My Green Home wins YouthConnekt Africa Green Growth Innovation Award My Green Home, an innovative social enterprise that addresses the challenges of urban waste management, has won the 2018 YouthConnekt Africa Green Growth Innovation Award. The award of $5,000 was presented by the Permanent Secretary of the Ministry of Environemnt, Fatina Mukarubibi, to the Co-founder
GEM/Kepler graduate and entrepreneur Yvette Ishimwe turns Rwanda’s water challenge into a social entrepreneurship opportunity
More than 2 billion people around the world lack access to clean driving water. Yvette Ishimwe is a 22-year-old entrepreneur and a graduate of Southern New Hampshire University’s Global Education Movement (GEM) Program, in partnership with Kepler. Yvette has turned Rwanda’s water challenge into a business opportunity to benefit the poor. Her team of workers
Hello, my name is Aya. I am 19 years old. I am from Syria, Homs. I now live in Tripoli, Lebanon, because of the war that occurred in my country. I live with my parents and three siblings in a rented house. We live a simple life. However, we are working on making it better.
Students in GEM sites in Kenya, Malawi, and South Africa are receiving SNHU student ID cards this month. For many refugee students, this is an important milestone that represents not only their new status as university students at SNHU but is also a new verification tool that can help to unlock previously out-of-reach opportunities and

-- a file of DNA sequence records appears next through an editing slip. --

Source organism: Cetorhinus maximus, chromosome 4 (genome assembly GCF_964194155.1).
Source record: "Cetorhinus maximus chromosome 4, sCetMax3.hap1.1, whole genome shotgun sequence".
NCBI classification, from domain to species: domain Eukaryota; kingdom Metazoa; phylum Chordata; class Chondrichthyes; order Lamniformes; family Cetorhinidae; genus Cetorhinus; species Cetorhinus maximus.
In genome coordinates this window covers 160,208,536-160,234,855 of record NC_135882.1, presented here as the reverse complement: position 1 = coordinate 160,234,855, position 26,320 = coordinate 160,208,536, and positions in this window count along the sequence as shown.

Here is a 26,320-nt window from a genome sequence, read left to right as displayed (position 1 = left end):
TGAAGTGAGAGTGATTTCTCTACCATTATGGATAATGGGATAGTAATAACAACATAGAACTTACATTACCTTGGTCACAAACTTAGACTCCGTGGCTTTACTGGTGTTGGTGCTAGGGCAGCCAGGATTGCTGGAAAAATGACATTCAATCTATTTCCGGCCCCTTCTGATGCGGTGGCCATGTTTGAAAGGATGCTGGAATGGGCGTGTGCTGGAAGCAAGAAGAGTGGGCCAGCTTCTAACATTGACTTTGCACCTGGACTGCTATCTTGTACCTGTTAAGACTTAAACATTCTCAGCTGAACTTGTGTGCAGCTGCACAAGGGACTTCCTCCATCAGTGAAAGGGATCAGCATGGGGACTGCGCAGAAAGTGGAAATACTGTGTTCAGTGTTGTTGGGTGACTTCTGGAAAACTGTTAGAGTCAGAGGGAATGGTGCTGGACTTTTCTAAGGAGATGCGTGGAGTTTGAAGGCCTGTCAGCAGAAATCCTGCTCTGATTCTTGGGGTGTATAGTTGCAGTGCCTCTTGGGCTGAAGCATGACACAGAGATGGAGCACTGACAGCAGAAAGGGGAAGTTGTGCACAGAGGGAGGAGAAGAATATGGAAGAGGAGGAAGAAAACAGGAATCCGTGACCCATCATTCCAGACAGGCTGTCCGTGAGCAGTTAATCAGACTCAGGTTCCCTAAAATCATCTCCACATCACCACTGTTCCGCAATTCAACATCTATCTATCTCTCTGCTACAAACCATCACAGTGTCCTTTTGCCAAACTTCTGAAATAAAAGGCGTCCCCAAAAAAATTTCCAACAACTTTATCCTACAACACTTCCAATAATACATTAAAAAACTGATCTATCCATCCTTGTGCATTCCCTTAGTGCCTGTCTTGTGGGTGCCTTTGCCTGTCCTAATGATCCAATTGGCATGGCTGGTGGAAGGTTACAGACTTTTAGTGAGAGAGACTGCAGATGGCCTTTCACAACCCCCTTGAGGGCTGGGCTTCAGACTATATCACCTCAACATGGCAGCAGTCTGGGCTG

Southern New Hampshire University’s Global Days of Service is a month-long collective of service, during which alumni, students, faculty, and staff organize projects with causes and organizations to strengthen their communities. This year, from April 1 through May 14, more than 1,350 SNHU volunteers served at 112 project sites from Maine to Hawaii, from Texas to Colorado, and from
Our Global Education Movement (GEM) team hit the ground running in 2018, beginning the work of getting educational sites up and running in Malawi, Kenya, Lebanon, and South Africa, and tending to our growing population of learners in the Kiziba Refugee Camp in Rwanda. I’d like to take a moment, on behalf of the entire
Passionate about working with the community and naturally entrepreneurial, Rosine uses empathy to generate practical solutions to the challenges faced by those she works with. Her interactions with farmers while working as a sales officer for a solar lighting company in her second year at SNHU/Kepler inspired her to create a new automated irrigation solution.
Aimee was born in Kiziba Camp in 1998. Her parents are from DRC, and arrived at Kiziba in 1997 after a long journey – made while her mother was pregnant. Aimee started her SNHU degree in 2017. This interview took place during the bridge phase, before beginning her degree. I started in nursery school and
Joel Mugisha, SNHU student at Kiziba Refugee Camp, Rwanda, January 19, 2018Joel was born in Kiziba Camp in 1997. His parents are from Congo, and arrived at Kiziba in 1996. After completing primary and ordinary school in Kiziba and advanced school outside the camp, Joel started his SNHU degree in 2017. This interview took place
Yvette says she always dreamed about obtaining a degree that would prepare her “for the reality of the workplace.